Dopo il mezzo passo falso di ‘The dome’, King torna al librone (oltre settecentosessanta pagine) con un’altra idea che – dice lui – risale agli anni Settanta, ma con ben diverso risultato. Per farlo, abbandona la storia corale e si concentra su un singolo protagonista: Jake Epping/George Amberson è in scena dall’inizio alla fine, raccontando in prima persona il suo viaggio nel tempo per cercare di sventare l’attentato a Kennedy. I complottisti non si agitino: King è per la soluzione semplice e pensa che Oswald abbia agito da solo, ipotesi che è anche la più funzionale allo svolgimento di questa storia. Storia che appassiona dall’inizio alla fine concedendosi numerose deviazioni, un’affettuosa ma non edulcorata rievocazione degli anni Cinquanta e una bella storia d’amore. Che poi, magari, è solo un altro modo che il passato escogita per mettere il bastone fra le ruote del protagonista: perché il passato stesso ‘non vuol essere cambiato’ e questa sua ‘gommosità’ (da cui discende anche il corollario che ogni mutazione potrà essere solo in peggio) è forse l’invenzione più interessante del romanzo che, per il resto, è debitore di molta letteratura sui viaggi nel tempo e l’autore non ne fa mistero nella postfazione. Le pagine migliori sono quelle dedicate alla descrizione delle piccole comunità, sia in negativo (Derry) sia in positivo (Jodie), ma questo, si sa, è una specialità della casa: qualche battuta a vuoto si trova invece qua e là, come nel racconto del periodo in Florida o nei lunghi appostamenti per spiare gli Oswald, il che servirà rafforzare la leggenda metropolitana che il Nostro affidi la stesura di alcune pagine a qualche ‘negro’. La conclusione è coerente e indovinata, come non sempre accade anche al King migliore: pare abbia dato una mano il figlio scrittore Joe Hill, chè quella ipotizzata in origine – con Sadie circondata di figli e nipoti – sarebbe risultata di certo meno incisiva. Ultimo , piccolo appunto, alcuni errori di traduzione e/o stampa che fanno capolino all’inizio e alla fine, ma che non intaccano le ore di lettura appassionante che il libro regala, tanto che, in molti passaggi, è difficile staccarsi dalla pagine. Il piacere è aumentato anche dalla caccia alle citazioni che King distribuisce a piene mani lungo tutto il testo: oltre alle strizzate d’occhio alle opere precedenti dell’autore del Maine, si va dall’ovvio ‘Ritorno al futuro’ a un inatteso (ma non del tutto, a pensarci bene) James Ellroy. ( )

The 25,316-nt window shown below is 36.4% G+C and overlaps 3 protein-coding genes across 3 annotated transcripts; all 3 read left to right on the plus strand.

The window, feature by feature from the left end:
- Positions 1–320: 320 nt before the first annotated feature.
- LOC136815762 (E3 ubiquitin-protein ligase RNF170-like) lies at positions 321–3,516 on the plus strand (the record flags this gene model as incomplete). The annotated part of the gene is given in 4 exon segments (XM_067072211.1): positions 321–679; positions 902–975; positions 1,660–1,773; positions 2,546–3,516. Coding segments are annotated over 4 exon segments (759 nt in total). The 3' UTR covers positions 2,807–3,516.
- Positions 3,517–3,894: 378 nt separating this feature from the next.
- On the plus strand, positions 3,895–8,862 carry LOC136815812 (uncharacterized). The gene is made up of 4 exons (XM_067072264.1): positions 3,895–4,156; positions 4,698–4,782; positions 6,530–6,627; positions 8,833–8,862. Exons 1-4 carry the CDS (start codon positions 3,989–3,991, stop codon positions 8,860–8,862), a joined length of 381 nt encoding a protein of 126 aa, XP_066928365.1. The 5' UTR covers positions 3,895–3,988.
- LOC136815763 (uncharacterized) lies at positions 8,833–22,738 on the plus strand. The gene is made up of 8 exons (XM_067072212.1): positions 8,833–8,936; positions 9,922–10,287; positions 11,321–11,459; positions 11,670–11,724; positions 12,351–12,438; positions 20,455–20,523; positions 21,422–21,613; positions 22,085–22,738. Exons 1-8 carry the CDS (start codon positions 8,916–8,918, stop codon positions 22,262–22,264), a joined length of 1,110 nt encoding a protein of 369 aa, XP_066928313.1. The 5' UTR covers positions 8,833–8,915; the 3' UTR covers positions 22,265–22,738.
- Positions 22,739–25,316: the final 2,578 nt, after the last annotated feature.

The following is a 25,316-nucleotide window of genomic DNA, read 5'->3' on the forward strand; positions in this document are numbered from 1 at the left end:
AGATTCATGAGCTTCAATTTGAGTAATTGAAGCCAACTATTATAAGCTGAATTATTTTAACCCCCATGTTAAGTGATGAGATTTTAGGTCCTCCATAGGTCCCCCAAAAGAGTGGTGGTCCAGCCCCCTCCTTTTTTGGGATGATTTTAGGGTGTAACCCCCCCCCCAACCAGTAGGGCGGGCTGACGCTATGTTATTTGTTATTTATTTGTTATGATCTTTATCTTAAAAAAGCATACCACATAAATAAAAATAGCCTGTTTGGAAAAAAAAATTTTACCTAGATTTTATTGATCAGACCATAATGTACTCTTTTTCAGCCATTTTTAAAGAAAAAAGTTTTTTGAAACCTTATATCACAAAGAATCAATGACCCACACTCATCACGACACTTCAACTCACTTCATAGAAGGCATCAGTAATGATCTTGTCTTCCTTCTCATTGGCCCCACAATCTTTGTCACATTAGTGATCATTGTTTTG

catcarlo | Oct 8, 2014 |
Jake Epping, high school English teacher, is convinced by Al, owner of his favorite diner, that time travel is possible. Due to failing health Al is unable to accomplish his ultimate life goal – to use the time portal to prevent Kennedy’s assassination. Despite his unbelief and fear of the unknown, Jake manages to travel to 1958 unscathed where he begins to see the real possibility of changing history. Read the rest of my review on my Book Review Blog: http://shouldireaditornot.wordpress.com/2013/12/18/112263-stephen-king/ ( )